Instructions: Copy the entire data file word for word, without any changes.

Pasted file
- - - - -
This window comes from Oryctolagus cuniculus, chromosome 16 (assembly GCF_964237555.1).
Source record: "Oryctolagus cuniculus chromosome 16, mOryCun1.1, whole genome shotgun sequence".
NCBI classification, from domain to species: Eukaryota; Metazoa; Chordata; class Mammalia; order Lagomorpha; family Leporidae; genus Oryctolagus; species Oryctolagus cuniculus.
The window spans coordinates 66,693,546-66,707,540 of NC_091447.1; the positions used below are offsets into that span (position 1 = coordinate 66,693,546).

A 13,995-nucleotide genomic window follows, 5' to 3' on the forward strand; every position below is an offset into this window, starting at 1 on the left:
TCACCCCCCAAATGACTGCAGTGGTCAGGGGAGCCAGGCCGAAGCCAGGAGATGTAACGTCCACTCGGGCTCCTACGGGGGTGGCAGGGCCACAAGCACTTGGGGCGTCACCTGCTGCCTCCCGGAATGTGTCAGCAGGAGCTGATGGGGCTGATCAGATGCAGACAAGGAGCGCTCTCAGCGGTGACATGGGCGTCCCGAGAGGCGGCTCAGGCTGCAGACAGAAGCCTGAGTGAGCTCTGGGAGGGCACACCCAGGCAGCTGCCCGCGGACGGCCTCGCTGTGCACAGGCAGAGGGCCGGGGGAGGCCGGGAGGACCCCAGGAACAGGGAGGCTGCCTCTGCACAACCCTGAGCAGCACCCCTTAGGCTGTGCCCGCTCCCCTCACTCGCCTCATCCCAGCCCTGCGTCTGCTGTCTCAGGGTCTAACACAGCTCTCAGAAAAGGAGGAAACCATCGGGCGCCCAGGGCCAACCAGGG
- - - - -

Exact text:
This window comes from Oryctolagus cuniculus, chromosome 16 (assembly GCF_964237555.1).
Source record: "Oryctolagus cuniculus chromosome 16, mOryCun1.1, whole genome shotgun sequence".
NCBI classification, from domain to species: Eukaryota; Metazoa; Chordata; class Mammalia; order Lagomorpha; family Leporidae; genus Oryctolagus; species Oryctolagus cuniculus.
The window spans coordinates 66,693,546-66,707,540 of NC_091447.1; the positions used below are offsets into that span (position 1 = coordinate 66,693,546).

A 13,995-nucleotide genomic window follows, 5' to 3' on the forward strand; every position below is an offset into this window, starting at 1 on the left:
TCACCCCCCAAATGACTGCAGTGGTCAGGGGAGCCAGGCCGAAGCCAGGAGATGTAACGTCCACTCGGGCTCCTACGGGGGTGGCAGGGCCACAAGCACTTGGGGCGTCACCTGCTGCCTCCCGGAATGTGTCAGCAGGAGCTGATGGGGCTGATCAGATGCAGACAAGGAGCGCTCTCAGCGGTGACATGGGCGTCCCGAGAGGCGGCTCAGGCTGCAGACAGAAGCCTGAGTGAGCTCTGGGAGGGCACACCCAGGCAGCTGCCCGCGGACGGCCTCGCTGTGCACAGGCAGAGGGCCGGGGGAGGCCGGGAGGACCCCAGGAACAGGGAGGCTGCCTCTGCACAACCCTGAGCAGCACCCCTTAGGCTGTGCCCGCTCCCCTCACTCGCCTCATCCCAGCCCTGCGTCTGCTGTCTCAGGGTCTAACACAGCTCTCAGAAAAGGAGGAAACCATCGGGCGCCCAGGGCCAACCAGGG